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24 days ago
iPhone: 49.287476,-123.142136
43 days ago
Toronto, ON
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1 public comment
17 days ago
Also these things lead to more motion sickness
Epiphyte City

I bought the Anti-bike

I bought the Anti-bike
I bought the Anti-bike

When I was about five I was given a small, blue bicycle, internal hub, kickback brake and three whole gears. It came with training wheels attached. I do not remember who gave it to me. I think it might have been my grandmother.

For the next year and half I kept riding around my area on that little bike and I got my first sense of freedom. But, eventually I wanted to really ride the bike and pestered my parents to teach me. They didn’t though. Mostly because neither of them knew how to ride a bike, but my mother also because she was afraid and my dad couldn’t because he had an artificial leg, so even walking fast next to me at that young age was not really an option.

So, one afternoon while my parents were at work and I was done with school I went into my dad’s toolbox and took the training wheels off. I then walked the bike a block to an empty parking lot and after falling over three times in quick succession, I was off. I promptly set off to the neighbouring town, on the sidewalk at first, then through a pedestrian zone and into a park that, through overpasses, took me to the neighbouring town. The roundtrip was around 20km. I felt ecstatic when I got back home. Even on this very first ride I was angry with myself when I didn’t manage to ride up the overpass and instead had to push it up the incline… Guess I was a cyclist from day one.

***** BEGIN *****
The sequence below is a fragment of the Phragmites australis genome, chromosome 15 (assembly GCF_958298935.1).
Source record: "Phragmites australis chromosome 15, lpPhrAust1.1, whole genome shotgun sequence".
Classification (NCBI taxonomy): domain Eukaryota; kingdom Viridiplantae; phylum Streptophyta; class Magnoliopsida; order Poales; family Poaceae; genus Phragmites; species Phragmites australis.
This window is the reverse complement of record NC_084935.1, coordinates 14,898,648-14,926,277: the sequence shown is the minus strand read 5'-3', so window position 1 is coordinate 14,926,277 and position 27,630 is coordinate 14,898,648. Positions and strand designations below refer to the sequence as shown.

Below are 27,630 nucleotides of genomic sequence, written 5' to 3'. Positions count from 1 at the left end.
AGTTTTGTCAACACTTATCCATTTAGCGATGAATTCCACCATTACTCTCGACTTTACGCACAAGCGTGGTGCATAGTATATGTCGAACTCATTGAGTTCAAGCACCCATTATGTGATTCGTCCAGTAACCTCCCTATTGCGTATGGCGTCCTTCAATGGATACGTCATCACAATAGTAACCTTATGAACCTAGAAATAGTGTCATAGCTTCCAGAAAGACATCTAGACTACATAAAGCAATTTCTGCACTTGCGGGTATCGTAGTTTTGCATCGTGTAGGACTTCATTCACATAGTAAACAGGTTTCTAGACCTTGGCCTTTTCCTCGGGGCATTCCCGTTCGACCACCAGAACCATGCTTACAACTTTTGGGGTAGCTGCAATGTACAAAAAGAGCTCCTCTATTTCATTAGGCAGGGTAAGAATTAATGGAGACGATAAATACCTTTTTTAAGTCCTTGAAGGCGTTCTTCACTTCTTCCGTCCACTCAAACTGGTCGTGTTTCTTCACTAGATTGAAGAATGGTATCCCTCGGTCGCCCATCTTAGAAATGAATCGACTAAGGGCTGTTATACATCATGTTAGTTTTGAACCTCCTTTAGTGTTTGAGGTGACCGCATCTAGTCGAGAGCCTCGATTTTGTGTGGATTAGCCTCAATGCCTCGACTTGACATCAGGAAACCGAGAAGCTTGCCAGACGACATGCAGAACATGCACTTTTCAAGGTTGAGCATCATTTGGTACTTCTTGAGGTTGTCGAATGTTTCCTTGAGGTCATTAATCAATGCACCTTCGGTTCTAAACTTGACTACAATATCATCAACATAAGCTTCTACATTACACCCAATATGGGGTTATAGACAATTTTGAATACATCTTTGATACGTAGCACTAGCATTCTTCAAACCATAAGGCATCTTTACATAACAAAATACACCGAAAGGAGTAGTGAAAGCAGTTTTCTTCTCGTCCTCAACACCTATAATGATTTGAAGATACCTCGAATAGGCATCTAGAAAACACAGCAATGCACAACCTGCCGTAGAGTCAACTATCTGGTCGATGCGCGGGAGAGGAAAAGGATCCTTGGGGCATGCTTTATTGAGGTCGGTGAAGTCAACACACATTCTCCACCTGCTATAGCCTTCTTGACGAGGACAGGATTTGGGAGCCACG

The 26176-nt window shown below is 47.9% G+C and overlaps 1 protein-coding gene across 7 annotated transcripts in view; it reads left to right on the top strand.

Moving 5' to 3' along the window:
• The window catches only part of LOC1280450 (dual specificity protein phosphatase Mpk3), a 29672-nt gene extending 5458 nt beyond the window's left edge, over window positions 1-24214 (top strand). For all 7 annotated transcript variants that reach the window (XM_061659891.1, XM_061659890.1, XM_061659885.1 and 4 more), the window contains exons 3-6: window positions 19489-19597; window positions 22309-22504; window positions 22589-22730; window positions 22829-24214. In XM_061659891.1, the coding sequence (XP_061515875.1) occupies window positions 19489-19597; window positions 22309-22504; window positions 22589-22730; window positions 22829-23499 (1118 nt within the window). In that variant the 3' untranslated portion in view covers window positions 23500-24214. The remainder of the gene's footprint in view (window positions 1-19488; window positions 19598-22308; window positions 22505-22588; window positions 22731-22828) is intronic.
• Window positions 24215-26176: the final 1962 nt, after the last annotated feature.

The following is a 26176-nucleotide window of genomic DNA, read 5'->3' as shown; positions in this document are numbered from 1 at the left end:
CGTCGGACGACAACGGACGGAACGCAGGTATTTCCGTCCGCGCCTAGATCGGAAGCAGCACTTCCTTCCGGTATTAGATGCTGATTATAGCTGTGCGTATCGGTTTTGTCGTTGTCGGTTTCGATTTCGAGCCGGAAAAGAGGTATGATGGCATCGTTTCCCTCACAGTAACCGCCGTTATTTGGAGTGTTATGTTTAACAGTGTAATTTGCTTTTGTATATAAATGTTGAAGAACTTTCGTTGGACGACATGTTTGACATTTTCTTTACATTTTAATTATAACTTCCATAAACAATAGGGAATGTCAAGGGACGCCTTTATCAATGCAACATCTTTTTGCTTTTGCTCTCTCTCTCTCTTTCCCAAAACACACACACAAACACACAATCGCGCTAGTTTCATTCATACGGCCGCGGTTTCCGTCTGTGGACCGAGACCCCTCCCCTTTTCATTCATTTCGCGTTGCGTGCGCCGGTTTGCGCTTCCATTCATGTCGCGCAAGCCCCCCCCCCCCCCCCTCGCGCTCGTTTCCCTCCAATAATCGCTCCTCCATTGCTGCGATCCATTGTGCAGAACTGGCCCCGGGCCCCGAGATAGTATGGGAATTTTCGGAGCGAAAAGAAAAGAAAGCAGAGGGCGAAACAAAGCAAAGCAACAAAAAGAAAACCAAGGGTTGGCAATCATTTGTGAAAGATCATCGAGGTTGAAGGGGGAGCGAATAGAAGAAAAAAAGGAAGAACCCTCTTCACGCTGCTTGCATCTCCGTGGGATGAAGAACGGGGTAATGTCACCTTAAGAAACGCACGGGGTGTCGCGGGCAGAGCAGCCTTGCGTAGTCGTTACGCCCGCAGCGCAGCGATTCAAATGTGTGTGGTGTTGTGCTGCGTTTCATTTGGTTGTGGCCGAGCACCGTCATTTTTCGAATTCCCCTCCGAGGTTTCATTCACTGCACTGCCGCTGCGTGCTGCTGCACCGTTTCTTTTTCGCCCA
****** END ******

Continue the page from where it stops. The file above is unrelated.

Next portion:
I kept the bike way longer than it fit me. I remember riding with a friend who had a "real bike" with a whole seven gears up a hill near my house, the "Hasenbergsteige". I was riding behind him and we made it roughly halfway up when he veered to the left and came to a stop. Forcing me to stop as well and I still remember how angry I was that I was now relegated, once again, to push the bike up the hill to the destination instead of grinding my way up. As I said, I started early.

I am starting with this story because I wanted to illustrate on how integral bicycles have been for me to explore the world. Whenever I moved somewhere else, be it a new city, country or continent, if I didn’t bring a bicycle with me, it was one of the first things I bought.

For me a bicycle means the ability to explore the world as a human, to go to places that it would be hard to get to otherwise.

I am not the only one. I recently came across this short movie that echos my own feelings towards the bicycle: